The Pekiti-Tirsia Military EDGED-IMPACT WEAPON SYSTEM is a combative skills program in Close Quarters Combat (CQC) tactical doctrine specifically formulated for military special operation forces. This system provides the operator complete strategies, tactics and skills for the use of combat weaponry in the entire operational continuum of modern combat from high intensity conventional war through the full spectrum of unconventional warfare.

The Military EDGED-IMPACT WEAPON SYSTEM/CQC parallels military combat doctrine to locate, close with and destroy the enemy by fire (Edged-Impact weaponry offensive and counter-offensive strikes) and maneuver (footwork and mobility) or repel the enemy’s assault by fire and close combat.

The Military EDGED-IMPACT WEAPON SYSTEM is comprised of:

1. Combat Bolo /CQB/ Close Quarters Bolo

2. Combat Knife /CQK/ Close Quarters Knifefighting

3. Combat Empty-Hands /CQE/ Close Quarters Empty-Hands

4. Combat Bayonet /CQB/ Close Quarters Bayonet

5. Tactical Weapons Disarming /CQD/ Close Quarters Disarming

6. Tactical Weapons Retention /CQR/ Close Quarters Retention

Trained in this complete system of Close Quarters Combat/CQC and armed with the Combat Bolo, the Force Reconnaissance Battalion leads the Special Operations Forces of the Armed Forces of the Philippines in tactical operational capabilities. Tasked with the missions of conducting air, ground, and amphibious reconnaissance for the three Marine Brigades and Regional Commanders as well as direct action operations such as raids, counter-terrorism, and hostage rescue, all Force Reconnaissance Marines are qualified combat parachutists and divers and are graduates of the Force Reconnaissance Qualification Course, Army Special Forces Qualification Course, or the Scout Ranger School.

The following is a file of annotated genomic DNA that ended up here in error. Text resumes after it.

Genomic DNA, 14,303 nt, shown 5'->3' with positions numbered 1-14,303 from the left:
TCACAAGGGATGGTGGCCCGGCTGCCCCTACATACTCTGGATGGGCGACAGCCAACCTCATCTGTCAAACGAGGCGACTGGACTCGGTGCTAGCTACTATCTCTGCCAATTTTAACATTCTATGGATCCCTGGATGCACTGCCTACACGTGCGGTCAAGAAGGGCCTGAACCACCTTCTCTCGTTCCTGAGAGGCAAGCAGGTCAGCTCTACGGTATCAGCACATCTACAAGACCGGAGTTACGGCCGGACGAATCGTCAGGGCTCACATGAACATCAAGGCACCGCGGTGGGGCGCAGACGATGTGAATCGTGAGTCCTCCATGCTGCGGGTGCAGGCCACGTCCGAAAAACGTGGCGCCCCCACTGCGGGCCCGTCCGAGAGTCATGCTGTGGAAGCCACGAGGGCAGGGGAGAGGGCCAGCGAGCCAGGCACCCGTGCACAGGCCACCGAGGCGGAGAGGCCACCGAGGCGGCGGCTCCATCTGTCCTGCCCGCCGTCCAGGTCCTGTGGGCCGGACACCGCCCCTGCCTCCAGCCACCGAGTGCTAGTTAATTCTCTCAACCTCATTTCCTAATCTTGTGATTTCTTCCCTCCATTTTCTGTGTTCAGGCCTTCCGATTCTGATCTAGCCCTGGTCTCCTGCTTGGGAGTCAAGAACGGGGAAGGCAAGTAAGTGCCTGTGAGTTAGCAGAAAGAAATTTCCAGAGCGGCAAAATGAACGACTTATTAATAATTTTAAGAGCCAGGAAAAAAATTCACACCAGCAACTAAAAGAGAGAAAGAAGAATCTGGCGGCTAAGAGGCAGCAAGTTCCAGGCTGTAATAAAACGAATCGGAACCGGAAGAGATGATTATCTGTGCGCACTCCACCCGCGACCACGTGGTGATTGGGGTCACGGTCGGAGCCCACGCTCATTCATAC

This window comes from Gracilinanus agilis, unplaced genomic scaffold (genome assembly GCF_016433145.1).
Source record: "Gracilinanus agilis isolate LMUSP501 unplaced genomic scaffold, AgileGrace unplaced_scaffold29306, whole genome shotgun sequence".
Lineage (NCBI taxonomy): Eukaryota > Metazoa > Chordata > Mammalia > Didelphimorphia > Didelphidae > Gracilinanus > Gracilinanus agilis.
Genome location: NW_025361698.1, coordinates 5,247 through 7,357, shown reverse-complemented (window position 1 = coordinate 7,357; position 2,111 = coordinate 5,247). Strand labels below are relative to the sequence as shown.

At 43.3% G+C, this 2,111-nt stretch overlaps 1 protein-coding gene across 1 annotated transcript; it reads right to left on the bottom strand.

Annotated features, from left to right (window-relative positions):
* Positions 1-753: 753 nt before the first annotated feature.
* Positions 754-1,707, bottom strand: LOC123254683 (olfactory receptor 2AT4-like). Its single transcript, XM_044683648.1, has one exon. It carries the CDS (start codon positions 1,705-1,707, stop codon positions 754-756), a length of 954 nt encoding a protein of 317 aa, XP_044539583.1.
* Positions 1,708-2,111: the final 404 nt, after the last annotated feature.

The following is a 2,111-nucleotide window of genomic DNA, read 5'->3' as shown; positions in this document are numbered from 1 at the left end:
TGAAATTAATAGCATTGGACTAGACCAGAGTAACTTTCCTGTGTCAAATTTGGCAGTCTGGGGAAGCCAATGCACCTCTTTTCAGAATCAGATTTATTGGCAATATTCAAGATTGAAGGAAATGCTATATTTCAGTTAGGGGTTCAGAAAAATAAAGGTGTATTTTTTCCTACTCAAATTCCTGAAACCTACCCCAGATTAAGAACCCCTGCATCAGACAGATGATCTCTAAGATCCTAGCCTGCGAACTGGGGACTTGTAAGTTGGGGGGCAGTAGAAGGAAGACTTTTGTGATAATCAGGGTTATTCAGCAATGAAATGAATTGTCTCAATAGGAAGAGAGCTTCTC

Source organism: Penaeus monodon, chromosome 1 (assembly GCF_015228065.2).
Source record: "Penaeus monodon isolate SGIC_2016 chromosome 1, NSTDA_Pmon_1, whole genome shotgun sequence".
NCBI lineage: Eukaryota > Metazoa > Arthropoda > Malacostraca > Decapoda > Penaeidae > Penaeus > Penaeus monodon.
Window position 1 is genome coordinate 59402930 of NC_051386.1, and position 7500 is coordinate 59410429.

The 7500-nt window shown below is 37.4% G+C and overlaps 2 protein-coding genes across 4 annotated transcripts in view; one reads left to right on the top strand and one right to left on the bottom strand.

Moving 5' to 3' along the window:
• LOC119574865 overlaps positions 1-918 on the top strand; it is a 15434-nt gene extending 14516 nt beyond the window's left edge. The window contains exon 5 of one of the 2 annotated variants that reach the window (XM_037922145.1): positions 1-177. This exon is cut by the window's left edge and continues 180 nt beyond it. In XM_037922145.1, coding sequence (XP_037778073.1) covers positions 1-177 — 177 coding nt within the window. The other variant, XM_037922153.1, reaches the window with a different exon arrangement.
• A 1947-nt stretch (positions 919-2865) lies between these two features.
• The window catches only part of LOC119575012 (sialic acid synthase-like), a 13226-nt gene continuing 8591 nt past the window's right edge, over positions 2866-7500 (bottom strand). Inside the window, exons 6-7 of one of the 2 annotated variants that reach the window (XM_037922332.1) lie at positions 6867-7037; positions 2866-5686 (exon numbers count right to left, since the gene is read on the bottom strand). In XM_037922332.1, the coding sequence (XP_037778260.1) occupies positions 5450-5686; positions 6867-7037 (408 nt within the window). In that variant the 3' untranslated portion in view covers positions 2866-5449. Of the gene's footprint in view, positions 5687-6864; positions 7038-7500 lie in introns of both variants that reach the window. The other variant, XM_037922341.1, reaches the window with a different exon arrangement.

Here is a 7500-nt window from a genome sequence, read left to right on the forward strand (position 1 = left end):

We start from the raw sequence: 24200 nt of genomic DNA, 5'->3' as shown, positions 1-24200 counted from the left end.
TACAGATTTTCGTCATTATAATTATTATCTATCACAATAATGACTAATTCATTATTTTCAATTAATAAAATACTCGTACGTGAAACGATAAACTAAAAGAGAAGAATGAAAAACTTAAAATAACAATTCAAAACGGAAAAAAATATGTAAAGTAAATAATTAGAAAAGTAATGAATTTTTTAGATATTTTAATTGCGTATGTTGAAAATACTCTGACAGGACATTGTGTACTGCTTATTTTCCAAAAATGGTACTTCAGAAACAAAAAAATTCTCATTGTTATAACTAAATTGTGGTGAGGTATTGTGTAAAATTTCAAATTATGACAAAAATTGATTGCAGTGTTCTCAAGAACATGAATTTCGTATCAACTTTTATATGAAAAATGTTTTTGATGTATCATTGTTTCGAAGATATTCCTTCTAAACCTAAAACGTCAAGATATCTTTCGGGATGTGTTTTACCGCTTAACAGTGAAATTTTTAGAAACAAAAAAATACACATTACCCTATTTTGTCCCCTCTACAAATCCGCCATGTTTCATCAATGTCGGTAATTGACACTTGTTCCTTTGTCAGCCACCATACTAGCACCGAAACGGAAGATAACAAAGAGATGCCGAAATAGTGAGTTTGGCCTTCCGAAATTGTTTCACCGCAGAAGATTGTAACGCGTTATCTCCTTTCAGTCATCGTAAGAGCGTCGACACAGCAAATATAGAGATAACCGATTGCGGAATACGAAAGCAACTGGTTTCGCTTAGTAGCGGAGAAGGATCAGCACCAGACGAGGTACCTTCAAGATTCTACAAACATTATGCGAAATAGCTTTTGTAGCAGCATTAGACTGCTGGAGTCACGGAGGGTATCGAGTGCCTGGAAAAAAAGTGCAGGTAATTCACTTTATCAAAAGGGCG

Presently, the Battalion is composed of a Headquarters and Service Company and three (3) Force Reconnaissance Companies, the 61st, 62nd, and 63rd. Each company is composed of three (3) recon platoons and one (1) sniper platoon. The battalion is headquartered at Marine Barracks, Naval Station, Fort Bonifacio in Metro Manila, where the H&S Company and two recon companies are stationed. Each company is deployed on a rotational basis to Cotabato City, Mindanao in support of the Second (2nd) Marine Brigade. The Philippine Marine Corps maintains the majority of their forces in Mindanao and the Sulu Sea due to their continued victories against the numerous enemy forces and organized criminal elements that remain active in this historically war torn region.

Today, the Marines of the Force Reconnaissance Battalion enter the arena of warfare trained in the strategy and tactics of Kali and armed with the Combat Bolo, the symbol of victory, heroism, and excellence of the Filipino Fighting Man.

Saturday, October 28, 2006

Arere, Arere'ooooo!

Ogun Fumito vs. Abiodun Ogunleye -
Jakadi Match Ode Remo, Ogun State 2006
(in the background is Jeff Davidson and Oluwasina Kuti)

Ija ti ngo jayi ki'mi niyi-sii
Ajagbuye niti ekun
Ajagbuye niti Aara
iwo lo nda won ni'jakadi lojogbogbo nilekile
Ija ti ngo ja ki'mi niyi-sii, Ajagbuyi

Let the Fight I will Fight be to My Honor
Victory After the Fight Belongs to the Lion
Vitory After the Fight Belongs to Aara
Like Ogunda,